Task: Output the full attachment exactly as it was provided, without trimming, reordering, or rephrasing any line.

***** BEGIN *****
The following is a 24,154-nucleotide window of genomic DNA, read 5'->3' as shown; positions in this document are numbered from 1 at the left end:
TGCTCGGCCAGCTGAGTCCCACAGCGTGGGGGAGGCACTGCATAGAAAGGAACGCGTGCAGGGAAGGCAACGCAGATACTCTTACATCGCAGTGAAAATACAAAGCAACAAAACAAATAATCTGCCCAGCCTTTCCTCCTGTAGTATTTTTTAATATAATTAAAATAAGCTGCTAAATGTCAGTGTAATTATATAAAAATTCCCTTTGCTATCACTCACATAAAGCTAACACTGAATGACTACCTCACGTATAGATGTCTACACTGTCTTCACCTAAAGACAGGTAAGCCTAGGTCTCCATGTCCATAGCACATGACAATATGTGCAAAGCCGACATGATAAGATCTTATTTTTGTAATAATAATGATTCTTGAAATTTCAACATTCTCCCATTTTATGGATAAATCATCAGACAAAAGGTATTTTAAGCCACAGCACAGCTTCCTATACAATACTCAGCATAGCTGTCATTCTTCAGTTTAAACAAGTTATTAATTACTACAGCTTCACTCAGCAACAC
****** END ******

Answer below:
The following is a 24,154-nucleotide window of genomic DNA, read 5'->3' as shown; positions in this document are numbered from 1 at the left end:
TGCTCGGCCAGCTGAGTCCCACAGCGTGGGGGAGGCACTGCATAGAAAGGAACGCGTGCAGGGAAGGCAACGCAGATACTCTTACATCGCAGTGAAAATACAAAGCAACAAAACAAATAATCTGCCCAGCCTTTCCTCCTGTAGTATTTTTTAATATAATTAAAATAAGCTGCTAAATGTCAGTGTAATTATATAAAAATTCCCTTTGCTATCACTCACATAAAGCTAACACTGAATGACTACCTCACGTATAGATGTCTACACTGTCTTCACCTAAAGACAGGTAAGCCTAGGTCTCCATGTCCATAGCACATGACAATATGTGCAAAGCCGACATGATAAGATCTTATTTTTGTAATAATAATGATTCTTGAAATTTCAACATTCTCCCATTTTATGGATAAATCATCAGACAAAAGGTATTTTAAGCCACAGCACAGCTTCCTATACAATACTCAGCATAGCTGTCATTCTTCAGTTTAAACAAGTTATTAATTACTACAGCTTCACTCAGCAACAC